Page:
I want nothing from you; I ask nothing of you; why cannot we be friends? . . . I am sorry, with all my heart, to find you so resolute. We have never had any quarrel, to which I have been a party. But I have made the trial in homage to Christmas, and I’ll keep my Christmas humour to the last. So, a Merry Christmas, uncle!

Scrooge’s nephew Fred responds to Scrooge’s rebuff after he wishes Scrooge a merry Christmas and invites him to Christmas dinner. Scrooge not only refuses the invitation but acts offended at the idea of being invited—he disapproves both of Fred’s marriage and of celebrating Christmas. But Fred doesn’t take offense in return. Feeling offended would spoil the spirit of Christmas. Fred’s visit embodies the Christmas spirit: generosity, togetherness, and forgiveness.

“Always a delicate creature, whom a breath might have withered,” said the Ghost. “But she had a large heart! . . . She died a woman… and had, as I think, children… Your nephew!”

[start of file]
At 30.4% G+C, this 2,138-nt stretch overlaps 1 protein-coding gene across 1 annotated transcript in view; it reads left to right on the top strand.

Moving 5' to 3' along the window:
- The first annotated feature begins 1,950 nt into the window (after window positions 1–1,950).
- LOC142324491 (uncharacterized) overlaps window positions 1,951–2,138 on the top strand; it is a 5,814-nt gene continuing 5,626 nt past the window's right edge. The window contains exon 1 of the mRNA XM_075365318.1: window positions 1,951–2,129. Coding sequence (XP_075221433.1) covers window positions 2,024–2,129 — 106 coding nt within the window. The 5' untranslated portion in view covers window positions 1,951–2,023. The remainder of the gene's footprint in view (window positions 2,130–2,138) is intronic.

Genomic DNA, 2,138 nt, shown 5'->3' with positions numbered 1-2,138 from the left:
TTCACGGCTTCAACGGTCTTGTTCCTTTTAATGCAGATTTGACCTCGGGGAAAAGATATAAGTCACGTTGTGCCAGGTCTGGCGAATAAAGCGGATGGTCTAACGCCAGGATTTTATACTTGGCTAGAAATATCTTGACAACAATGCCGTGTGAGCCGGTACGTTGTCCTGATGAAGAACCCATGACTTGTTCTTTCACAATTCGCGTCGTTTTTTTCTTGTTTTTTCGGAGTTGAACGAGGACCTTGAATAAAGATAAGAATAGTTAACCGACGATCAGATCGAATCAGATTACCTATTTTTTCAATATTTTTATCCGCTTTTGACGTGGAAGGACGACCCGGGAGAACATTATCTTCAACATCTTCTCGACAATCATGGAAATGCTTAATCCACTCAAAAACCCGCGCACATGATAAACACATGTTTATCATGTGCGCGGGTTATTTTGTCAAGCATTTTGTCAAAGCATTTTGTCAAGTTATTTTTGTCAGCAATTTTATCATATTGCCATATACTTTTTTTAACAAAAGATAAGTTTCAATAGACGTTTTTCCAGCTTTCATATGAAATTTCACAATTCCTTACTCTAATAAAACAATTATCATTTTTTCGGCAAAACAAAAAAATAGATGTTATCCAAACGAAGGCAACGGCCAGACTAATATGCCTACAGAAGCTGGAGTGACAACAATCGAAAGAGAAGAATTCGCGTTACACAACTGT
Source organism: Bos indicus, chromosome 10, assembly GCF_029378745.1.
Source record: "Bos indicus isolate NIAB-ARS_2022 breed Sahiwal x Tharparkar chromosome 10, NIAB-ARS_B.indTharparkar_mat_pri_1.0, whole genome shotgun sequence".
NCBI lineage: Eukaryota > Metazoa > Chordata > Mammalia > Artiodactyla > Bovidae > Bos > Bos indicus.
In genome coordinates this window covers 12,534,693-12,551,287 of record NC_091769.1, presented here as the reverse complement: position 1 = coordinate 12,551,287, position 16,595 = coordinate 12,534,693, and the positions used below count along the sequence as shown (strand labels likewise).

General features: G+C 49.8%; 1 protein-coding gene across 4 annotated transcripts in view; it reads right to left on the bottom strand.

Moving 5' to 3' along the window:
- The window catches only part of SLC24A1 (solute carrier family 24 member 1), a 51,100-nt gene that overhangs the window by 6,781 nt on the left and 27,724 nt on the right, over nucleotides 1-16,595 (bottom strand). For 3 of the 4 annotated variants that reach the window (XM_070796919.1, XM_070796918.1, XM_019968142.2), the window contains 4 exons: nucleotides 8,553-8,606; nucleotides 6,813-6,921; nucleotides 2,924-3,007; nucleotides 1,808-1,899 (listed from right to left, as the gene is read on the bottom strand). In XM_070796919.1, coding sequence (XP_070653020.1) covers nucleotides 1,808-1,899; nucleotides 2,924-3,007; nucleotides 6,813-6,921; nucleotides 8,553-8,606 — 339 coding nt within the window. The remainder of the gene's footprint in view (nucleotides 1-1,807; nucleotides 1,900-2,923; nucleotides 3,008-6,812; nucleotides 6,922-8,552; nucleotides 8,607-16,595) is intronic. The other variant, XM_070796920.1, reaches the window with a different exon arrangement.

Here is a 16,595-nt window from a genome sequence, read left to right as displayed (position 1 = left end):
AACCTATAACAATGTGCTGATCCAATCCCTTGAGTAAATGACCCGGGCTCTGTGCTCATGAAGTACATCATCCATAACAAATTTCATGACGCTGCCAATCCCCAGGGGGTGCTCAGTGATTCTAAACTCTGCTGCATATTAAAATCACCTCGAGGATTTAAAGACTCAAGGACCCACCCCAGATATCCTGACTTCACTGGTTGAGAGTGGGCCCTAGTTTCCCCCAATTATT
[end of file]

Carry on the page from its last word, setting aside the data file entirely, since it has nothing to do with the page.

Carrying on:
While visiting with the Ghost of Christmas Past, readers see Scrooge with his younger sister, Fanny, of whom he was very fond. Here, the Ghost reveals that although she is long dead, her son Fred lives on. Scrooge remembers how much he loved Fanny. Her kindness to him clearly lives on in Fred’s continued attempts to include Scrooge in his life. Scrooge’s seeming dislike of Fred may stem from how much Fred reminds him of his loss.

“He has given us plenty of merriment, I am sure,” said Fred, “and it would be ungrateful not to drink his health. Here is a glass of mulled wine ready to our hand at the moment, and I say, ‘Uncle Scrooge’!... A Merry Christmas and a Happy New Year to the old man, whatever he is!... He wouldn’t take it from me, but may he have it, nevertheless. Uncle Scrooge!”

Having had a game at the absent Uncle Scrooge’s expense, Fred insists that his dinner guests raise a toast to Scrooge’s health and blessings of the season. Even though he never receives a kind word from Scrooge, Fred wishes him well. Fred’s generosity in wishing someone the best with no expectation of any such feelings in return represents the Christmas spirit. Fred himself attributes his behavior to the Christmas spirit, which he wishes to honor.